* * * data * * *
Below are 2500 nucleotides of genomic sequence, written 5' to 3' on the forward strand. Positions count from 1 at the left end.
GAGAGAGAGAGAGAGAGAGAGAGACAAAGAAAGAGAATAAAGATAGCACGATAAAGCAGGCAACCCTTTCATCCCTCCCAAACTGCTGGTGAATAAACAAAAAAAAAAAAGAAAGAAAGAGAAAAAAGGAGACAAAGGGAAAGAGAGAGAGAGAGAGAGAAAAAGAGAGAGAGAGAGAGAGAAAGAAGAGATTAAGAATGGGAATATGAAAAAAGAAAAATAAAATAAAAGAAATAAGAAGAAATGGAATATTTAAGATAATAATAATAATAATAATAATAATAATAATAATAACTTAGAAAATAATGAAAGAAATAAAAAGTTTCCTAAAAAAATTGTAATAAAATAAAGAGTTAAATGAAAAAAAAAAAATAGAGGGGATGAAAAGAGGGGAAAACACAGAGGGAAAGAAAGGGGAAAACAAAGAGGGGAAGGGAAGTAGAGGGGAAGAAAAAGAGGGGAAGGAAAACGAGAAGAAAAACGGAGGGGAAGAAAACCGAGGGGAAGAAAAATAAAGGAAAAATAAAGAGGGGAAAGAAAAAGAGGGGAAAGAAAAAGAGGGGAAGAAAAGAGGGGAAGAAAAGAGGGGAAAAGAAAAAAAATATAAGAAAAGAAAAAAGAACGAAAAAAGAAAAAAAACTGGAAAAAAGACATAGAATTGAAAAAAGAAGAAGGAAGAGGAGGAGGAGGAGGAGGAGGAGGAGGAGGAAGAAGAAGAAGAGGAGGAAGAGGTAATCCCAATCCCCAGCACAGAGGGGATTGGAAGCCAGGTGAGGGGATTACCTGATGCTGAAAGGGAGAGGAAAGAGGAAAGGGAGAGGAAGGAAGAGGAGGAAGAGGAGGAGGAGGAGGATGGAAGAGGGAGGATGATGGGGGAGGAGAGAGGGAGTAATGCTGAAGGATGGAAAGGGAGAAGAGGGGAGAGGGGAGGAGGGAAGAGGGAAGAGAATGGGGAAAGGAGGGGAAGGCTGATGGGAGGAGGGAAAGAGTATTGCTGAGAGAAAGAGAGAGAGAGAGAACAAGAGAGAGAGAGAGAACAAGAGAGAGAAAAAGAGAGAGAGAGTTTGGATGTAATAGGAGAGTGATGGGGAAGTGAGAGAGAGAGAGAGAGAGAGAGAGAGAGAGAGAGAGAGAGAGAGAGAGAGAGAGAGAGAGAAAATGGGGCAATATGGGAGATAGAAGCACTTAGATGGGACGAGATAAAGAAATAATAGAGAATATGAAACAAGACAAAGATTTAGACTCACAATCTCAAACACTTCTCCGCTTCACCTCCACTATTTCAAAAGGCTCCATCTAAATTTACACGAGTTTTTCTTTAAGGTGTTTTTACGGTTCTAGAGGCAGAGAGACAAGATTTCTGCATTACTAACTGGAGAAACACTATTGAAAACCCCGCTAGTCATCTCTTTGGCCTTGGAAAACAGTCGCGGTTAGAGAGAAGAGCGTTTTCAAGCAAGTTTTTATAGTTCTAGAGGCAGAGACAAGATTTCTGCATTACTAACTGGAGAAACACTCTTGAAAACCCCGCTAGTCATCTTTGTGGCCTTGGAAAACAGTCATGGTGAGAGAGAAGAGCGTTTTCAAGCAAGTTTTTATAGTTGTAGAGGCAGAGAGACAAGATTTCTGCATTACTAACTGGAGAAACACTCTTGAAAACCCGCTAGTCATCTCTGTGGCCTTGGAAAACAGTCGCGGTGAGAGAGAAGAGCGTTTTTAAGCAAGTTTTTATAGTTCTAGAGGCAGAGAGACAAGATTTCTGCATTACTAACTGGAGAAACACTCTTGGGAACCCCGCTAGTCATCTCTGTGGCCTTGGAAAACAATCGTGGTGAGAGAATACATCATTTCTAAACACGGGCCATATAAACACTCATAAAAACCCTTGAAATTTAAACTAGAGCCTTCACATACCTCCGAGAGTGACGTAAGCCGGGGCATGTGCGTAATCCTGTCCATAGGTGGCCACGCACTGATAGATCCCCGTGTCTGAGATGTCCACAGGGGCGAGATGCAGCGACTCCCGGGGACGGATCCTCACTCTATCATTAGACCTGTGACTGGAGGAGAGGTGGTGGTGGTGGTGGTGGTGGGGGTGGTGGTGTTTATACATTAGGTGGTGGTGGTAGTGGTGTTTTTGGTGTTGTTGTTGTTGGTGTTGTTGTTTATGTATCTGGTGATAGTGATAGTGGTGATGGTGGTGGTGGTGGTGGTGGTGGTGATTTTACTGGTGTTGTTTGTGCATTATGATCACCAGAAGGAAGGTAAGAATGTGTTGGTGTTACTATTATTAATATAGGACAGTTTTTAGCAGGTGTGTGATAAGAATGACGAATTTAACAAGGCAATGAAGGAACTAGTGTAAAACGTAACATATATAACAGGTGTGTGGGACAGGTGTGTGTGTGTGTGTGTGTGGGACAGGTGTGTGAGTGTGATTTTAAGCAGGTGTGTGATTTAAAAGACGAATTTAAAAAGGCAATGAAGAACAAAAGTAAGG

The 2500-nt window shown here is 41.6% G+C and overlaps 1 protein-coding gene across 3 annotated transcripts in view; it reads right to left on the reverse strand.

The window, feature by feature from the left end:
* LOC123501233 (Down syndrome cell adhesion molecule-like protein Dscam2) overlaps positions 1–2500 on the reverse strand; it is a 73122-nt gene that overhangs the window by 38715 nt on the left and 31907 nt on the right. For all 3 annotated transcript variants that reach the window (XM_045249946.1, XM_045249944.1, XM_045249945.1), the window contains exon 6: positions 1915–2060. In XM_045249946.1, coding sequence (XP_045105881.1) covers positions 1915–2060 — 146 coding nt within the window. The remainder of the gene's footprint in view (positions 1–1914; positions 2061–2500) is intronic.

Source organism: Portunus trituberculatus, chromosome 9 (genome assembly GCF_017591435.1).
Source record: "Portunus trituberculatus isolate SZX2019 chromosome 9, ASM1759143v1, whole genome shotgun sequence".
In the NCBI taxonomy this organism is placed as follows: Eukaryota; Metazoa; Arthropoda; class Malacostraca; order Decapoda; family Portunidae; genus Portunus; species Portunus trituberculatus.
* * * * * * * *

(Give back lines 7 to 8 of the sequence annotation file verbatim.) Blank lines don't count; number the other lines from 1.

Source record: "Portunus trituberculatus isolate SZX2019 chromosome 9, ASM1759143v1, whole genome shotgun sequence".
In the NCBI taxonomy this organism is placed as follows: Eukaryota; Metazoa; Arthropoda; class Malacostraca; order Decapoda; family Portunidae; genus Portunus; species Portunus trituberculatus.